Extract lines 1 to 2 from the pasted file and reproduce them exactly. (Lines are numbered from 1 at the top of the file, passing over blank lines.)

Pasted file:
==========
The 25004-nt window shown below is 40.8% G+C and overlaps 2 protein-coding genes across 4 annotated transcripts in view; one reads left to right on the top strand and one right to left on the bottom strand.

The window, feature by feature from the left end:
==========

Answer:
The 25004-nt window shown below is 40.8% G+C and overlaps 2 protein-coding genes across 4 annotated transcripts in view; one reads left to right on the top strand and one right to left on the bottom strand.

The window, feature by feature from the left end: